Not long ago I met a financial regulator at a social function. A fund manager who once made news as a star performer, his fund took a downturn before the crash and eventually he turned to a job at one of the government’s new regulatory agencies. Pointing to the wave of new regulations that followed the crisis, he assured his dinner companions that that period had passed and things looked easier now.
This sounded oddly complacent for a regulator, especially when the new rules have mended so little of the basic faults in the financial system. Nevertheless, the regulations are permanently in place now, aren’t they?
A major source for them was the Vickers Commission on Banking, which reported in September 2011. Its leading recommendation, for retail or ‘utility’ banks to be protected by a ‘ring fence’ within wider banking groups, was enacted in the Banking Reform Act of 2013. That Act is being implemented, and that should be the end of the story.
But it might not be. Under the Lisbon Treaty bank regulations became the European Union’s responsibility, to which British rules are subordinate. The EU’s equivalents of Vickers and the Banking Reform Act, called the Liikanen Report and the Banking Structure Directive, came rather later, and the directive is still working its way through the European Parliament and the Council of Ministers to become law. Under EU law, a new directive has to be ‘transposed’ into national law in every member state.
Now in this case, the Liikanen Report was watered down from its terms of reference. Like Vickers, it reported on the structure of individual banks, when instead what it was asked to do was investigate the structure of the banking sector. The Commission’s draft directive then watered this report down, which in turn risks being further weakened – if it ever goes through at all.
At the Council, the directive is being reviewed by a select group of countries with big banking sectors (including Britain, Germany, France and the Netherlands, plus Latvia as the current holder of the EU’s Presidency). Most of them seem to have had enough of banking reform and want to see the back of this legislation. For their own reasons, arising from longstanding traditions of ‘universal’ banking, the German and French governments in particular have turned against ring-fencing.
Meanwhile, in the European Parliament a crucial vote is due at the Economic Affairs Committee on March 31st. Work there is being led by Gunnar Hökmark, a Swedish member of the centre-right European People’s Party, and he too is trying to water the proposal down.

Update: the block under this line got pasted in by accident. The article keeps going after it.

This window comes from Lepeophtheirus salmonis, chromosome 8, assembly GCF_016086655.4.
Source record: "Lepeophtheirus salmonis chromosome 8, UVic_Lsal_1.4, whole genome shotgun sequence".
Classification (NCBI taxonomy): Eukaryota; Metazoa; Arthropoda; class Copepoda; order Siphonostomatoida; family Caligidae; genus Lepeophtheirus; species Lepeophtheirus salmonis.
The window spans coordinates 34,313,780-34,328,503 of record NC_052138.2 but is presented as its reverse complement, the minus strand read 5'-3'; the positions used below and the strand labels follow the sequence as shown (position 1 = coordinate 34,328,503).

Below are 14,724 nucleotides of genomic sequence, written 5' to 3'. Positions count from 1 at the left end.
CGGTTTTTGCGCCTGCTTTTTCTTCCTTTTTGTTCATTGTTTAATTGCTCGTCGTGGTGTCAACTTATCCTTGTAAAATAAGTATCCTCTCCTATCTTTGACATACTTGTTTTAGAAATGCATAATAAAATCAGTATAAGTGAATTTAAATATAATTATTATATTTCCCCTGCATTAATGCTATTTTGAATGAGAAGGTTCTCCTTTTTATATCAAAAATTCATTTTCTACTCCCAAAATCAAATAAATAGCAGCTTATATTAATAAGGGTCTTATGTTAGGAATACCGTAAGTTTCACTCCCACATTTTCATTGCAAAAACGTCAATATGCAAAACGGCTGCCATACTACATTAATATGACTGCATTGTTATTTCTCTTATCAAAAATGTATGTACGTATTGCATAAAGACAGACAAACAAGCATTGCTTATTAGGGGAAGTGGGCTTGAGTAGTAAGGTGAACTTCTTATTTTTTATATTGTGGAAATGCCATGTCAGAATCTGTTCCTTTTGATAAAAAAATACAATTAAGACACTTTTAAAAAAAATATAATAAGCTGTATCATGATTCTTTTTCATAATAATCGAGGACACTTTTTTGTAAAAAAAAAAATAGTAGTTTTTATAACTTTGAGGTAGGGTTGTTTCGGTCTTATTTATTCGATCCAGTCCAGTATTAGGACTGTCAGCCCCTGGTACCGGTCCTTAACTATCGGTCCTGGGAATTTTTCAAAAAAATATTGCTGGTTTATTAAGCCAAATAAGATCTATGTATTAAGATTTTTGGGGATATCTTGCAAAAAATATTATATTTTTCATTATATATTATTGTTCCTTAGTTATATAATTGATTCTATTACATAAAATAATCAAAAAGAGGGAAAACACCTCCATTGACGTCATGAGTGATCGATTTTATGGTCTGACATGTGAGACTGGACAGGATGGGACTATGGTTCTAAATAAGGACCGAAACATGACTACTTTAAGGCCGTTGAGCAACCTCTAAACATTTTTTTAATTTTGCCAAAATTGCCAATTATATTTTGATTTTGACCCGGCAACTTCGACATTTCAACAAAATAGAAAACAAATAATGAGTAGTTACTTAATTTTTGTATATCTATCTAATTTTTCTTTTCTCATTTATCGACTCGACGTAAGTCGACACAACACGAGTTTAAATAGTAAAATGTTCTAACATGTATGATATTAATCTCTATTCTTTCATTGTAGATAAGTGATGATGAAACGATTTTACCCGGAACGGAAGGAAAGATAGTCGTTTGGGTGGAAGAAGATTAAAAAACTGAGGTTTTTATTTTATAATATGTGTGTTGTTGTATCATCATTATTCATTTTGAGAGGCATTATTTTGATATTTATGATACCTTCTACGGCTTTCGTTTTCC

But over 800 amendments to his report have been tabled and deadlock has appeared. The second largest group, the centre-left Socialists & Democrats, is divided but it is being urged to form a ‘grand majority’ with the EPP to enable Hökmark to have his way.
And if the directive goes under, there might be no mandated separation of retail and casino banking operations, even in Britain. And this is not a Europhobic rant, because that is just what London’s bankers want.
Within a year of Vickers, the Financial Times reported that a little-known but powerful lobbyist, the International Regulatory Strategy Group, objected to the government insisting ‘on its right to impose rules above and beyond EU standards, such as the ringfencing of retail banks’. The newspaper said such a reform was ‘as palatable as a rat sandwich to many London bankers.’
And the IRSG’s opinion carries weight. It proclaims itself to be ‘led’ by financial ‘practitioners’, but it is run by the City of London’s Corporation, or local council, while officials of the Treasury, other government departments, the Bank of England and even the regulatory agencies attend its biggest meetings as observers.
On this occasion, its lobbying seems to have worked – in other European capitals, even if not Westminster. The new EU laws will take precedence over national ones, so any requirement for ring-fencing already enacted by a member state would have no standing.
George Osborne is fighting a rearguard action to preserve the Vickers requirement as an exception for Britain. But he might not get his way, and banks subjected to it might anyway be able to appeal against it to the European Court of Justice. All of Vickers’ and Liikanen’s valuable (even though insufficient) work would then have come to nothing.
To avoid this outcome, someone needs to remind the MEPs just what happened to the banks in 2008, and why. And they must do it quickly.